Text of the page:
Is Rural America Dying? Rewriting the Rural Narrative, Ben Winchester, U of M


Part 3 of  Brain Gain By Marijo Vik


“Everything seemed to be doom and gloom,” Ben Winchester said, “It was about out-migration, it was about our dying towns, we’re losing our churches, we’re losing our schools. I quickly realized that our future wasn’t so bleak, but we keep describing ourselves in a very negative light. And it starts to get to you after a while.”


Winchester is a Research Fellow for the University of Minnesota Extension Center for Community Vitality. He was speaking at a conference titled “Rewriting the Rural Narrative: the ‘Brain Gain’ of Rural America” in Thief River Falls Feb. 7.


Winchester is a data geek. He said, “The subtitle here is ‘Speak Softly and Carry Statistics.’”


“No more anecdata,” Winchester said. “Anecdata is information which is presented as if it is based on serious research but is in fact based on what someone thinks is true.”


Internationally, the term “brain drain” is used to describe the loss of the top educated and skilled people in a country as they move from their home to another country.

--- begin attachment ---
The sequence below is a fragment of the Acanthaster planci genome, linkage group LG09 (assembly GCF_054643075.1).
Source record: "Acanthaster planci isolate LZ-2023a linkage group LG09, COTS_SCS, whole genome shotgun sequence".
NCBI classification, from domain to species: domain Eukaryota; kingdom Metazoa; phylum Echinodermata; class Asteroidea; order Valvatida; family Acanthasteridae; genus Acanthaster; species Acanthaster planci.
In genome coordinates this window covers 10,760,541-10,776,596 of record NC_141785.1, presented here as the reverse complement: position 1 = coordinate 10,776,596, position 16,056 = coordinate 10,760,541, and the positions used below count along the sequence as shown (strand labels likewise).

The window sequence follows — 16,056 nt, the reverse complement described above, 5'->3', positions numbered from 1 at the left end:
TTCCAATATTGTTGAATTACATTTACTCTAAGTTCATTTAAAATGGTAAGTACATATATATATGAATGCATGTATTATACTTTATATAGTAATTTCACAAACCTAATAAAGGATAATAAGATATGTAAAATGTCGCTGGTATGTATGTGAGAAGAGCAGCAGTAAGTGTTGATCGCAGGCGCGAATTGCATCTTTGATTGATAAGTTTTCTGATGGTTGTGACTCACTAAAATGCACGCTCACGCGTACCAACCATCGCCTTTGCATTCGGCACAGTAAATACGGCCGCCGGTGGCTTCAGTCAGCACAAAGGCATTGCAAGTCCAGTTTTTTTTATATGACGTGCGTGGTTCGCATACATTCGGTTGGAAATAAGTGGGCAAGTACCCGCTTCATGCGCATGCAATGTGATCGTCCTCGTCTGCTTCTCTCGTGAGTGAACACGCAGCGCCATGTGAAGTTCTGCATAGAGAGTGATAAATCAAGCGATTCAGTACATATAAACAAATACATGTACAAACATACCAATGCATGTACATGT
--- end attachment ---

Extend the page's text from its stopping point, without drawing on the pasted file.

In the United States, and specifically in rural development literature, the definition is generally the loss of high-school graduates to metropolitan areas. We need to question the appropriateness of using this term as we do in rural development.


Winchester said, “When we do work more in-depth, we find that certain age groups leave. So when you’ve got a lot of children leaving your small town after high school graduation, and you’ve got anywhere from 30 to 50 percent who leave, that’s not new. It’s happened from the beginning of time.”


“Even in 75 percent of the rural counties that lose people overall, there’s still this brain gain,” Winchester said. “So we’re losing our high school kids with a high school education but the people who move into these communities have careers, life experience and families and we’re gaining. So whether you call it ‘brain drain’ or ‘brain gain,’ it’s basically ‘brain circulation.’ From a social capital perspective, it’s vital that you encourage migration to and not from.”


This map shows that nearly every rural county in Minnesota experienced a growth in the 35-44 year old cohort. This migration has occurred even in the southwestern portion of the state where, overall, total population has declined. However, we now see that even in the midst of total population decline, there is growth. The only counties that witnessed losses in this age cohort are Benton, Blue Earth, Hennepin, Koochiching, Ramsey, Watonwon and Winona.